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Actin cable distribution and dynamics arising from cross-linking, motor pulling, and filament turnover.

Tang H, Laporte D, Vavylonis D - Mol. Biol. Cell (2014)

Bottom Line: Our simulations reproduce the particular actin cable structures in myoVΔ cells and predict the effect of increased myosin V pulling.Increasing cross-linking parameters generates thicker actin cables.It also leads to antiparallel and parallel phases with straight or curved cables, consistent with observations of cells overexpressing α-actinin.

View Article: PubMed Central - PubMed

Affiliation: Department of Physics, Lehigh University, Bethlehem, PA 18015.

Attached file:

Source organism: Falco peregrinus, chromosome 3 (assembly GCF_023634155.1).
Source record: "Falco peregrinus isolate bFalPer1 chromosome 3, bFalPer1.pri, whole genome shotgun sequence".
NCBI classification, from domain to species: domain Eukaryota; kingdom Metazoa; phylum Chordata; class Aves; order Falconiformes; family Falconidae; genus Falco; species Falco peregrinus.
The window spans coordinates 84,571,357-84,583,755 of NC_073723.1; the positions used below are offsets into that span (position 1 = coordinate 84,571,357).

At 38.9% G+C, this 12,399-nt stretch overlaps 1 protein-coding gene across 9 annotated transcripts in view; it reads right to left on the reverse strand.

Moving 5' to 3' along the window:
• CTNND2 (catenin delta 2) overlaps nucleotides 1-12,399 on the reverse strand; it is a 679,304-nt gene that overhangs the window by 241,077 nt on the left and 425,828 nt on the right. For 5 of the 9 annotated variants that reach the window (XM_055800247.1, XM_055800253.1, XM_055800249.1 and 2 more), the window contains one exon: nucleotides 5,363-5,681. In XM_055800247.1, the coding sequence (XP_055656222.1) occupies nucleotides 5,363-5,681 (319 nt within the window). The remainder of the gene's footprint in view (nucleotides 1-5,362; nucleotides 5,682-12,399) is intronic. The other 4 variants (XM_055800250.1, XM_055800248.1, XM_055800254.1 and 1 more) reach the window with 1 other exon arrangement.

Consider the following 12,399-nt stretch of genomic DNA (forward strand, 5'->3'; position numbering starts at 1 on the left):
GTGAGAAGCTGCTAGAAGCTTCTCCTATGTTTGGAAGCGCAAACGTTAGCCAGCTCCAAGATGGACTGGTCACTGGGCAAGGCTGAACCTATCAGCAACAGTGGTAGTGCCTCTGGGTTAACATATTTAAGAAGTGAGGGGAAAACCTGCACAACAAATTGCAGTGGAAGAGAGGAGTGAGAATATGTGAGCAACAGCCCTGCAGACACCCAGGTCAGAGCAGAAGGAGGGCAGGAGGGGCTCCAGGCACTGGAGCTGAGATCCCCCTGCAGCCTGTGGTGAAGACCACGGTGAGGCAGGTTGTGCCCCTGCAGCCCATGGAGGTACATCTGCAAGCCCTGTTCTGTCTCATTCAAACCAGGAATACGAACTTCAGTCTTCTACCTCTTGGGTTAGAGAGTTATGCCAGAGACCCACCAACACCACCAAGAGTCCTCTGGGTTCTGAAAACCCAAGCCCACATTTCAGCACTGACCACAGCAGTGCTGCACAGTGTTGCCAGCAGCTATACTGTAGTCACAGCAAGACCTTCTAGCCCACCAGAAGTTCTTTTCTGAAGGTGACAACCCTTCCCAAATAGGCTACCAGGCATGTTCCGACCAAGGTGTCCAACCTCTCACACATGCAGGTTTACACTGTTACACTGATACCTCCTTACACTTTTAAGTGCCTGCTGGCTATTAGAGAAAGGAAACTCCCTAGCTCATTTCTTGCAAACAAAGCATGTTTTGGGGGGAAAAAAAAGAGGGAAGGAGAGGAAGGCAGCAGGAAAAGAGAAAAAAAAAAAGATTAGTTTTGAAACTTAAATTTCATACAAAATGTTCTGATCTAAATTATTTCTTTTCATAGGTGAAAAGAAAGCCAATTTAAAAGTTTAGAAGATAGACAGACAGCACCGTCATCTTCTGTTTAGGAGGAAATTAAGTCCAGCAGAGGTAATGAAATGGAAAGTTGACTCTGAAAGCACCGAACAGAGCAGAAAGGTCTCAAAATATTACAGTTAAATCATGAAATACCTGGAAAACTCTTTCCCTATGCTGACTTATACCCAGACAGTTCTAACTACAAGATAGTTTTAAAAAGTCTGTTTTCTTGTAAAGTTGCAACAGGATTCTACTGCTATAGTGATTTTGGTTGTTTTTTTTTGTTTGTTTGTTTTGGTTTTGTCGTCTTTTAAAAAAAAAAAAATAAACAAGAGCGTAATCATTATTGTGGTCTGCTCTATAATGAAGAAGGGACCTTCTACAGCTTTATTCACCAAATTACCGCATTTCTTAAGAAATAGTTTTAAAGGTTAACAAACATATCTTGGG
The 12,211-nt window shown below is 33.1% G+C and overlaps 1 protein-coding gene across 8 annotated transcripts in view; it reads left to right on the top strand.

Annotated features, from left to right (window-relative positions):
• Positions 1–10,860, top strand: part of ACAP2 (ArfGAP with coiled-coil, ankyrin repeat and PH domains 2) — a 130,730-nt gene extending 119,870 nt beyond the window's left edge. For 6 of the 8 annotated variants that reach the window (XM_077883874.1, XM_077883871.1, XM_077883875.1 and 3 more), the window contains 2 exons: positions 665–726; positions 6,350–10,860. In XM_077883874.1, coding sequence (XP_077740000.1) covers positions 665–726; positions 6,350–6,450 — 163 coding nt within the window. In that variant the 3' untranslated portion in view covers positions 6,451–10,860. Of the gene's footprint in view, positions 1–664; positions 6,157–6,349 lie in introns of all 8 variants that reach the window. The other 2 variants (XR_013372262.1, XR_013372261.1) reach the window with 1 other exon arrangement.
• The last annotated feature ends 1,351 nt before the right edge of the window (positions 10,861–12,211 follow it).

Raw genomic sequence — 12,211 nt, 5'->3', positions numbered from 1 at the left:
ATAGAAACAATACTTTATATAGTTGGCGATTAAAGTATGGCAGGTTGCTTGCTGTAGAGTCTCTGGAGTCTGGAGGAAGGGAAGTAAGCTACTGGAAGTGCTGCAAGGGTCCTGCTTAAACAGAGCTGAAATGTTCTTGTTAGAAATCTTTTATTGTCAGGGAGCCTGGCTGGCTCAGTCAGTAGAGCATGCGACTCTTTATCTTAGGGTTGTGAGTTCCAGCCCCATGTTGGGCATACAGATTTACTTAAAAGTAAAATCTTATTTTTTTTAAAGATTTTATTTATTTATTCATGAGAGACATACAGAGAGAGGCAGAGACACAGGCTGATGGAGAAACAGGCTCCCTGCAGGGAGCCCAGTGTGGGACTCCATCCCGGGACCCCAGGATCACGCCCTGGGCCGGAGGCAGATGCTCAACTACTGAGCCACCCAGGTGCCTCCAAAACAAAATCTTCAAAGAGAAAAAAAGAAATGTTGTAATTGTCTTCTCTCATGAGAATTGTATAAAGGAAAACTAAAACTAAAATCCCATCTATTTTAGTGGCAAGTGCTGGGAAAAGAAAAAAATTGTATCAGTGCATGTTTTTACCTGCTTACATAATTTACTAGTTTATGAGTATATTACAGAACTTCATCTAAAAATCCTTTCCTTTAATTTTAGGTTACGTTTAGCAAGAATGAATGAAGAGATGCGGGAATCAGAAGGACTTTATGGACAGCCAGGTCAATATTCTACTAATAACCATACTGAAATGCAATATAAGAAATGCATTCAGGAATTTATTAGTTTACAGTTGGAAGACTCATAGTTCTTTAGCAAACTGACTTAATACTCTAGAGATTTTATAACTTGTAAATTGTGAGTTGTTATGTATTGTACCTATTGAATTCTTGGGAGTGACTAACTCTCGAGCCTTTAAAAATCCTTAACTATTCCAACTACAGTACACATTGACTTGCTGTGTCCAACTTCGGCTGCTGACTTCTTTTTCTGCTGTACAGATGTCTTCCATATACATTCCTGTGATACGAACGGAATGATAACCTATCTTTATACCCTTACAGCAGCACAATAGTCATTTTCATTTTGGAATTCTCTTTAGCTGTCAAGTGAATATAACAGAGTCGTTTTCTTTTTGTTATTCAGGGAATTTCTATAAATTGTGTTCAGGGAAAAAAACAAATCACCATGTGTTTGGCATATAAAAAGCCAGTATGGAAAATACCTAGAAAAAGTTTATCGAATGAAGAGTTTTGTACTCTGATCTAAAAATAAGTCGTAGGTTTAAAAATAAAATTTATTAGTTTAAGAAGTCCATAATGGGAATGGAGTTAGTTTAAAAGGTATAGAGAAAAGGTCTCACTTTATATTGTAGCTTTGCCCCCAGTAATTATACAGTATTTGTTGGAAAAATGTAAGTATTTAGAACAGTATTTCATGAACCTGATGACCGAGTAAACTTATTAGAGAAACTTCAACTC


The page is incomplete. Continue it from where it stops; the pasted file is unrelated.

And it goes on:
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Cross-linking strength and dynamics influence the dynamics of actin cables (Supplemental Video S4). (A) Actin cable structures with cross-linking spring constant kcrslnk = 2 pN/μm (corresponding to the strong-antiparallel case of Figure 4), compared with kcrslnk = 5 pN/μm (strong-parallel case in Figure 4). Solid arrows point to antiparallel cables (blue and red filaments, the barbed ends of which are toward opposite directions). Open arrows point to parallel cables. (B) Time evolution of actin cable structures under high kcrslnk = 5 pN/μm in comparison with 2 pN/μm. For high kcrslnk, antiparallel cables are not stable: the cables bulge and sometimes even break to form parallel cables, whereas for low kcrslnk, antiparallel cables remain stable. (C) Schematic representation of sliding, buckling, and bulging mechanisms. In the low-kcrslnk case, filaments can slide through each other as they polymerize to form antiparallel bundles. In the high-kcrslnk case, cross-linking forces overcome mechanical forces to bend the cables, resulting in buckling and bulging and formation of mostly parallel bundles. The outcome of an encounter also depends on the angle of encounter and the thickness of the bundles.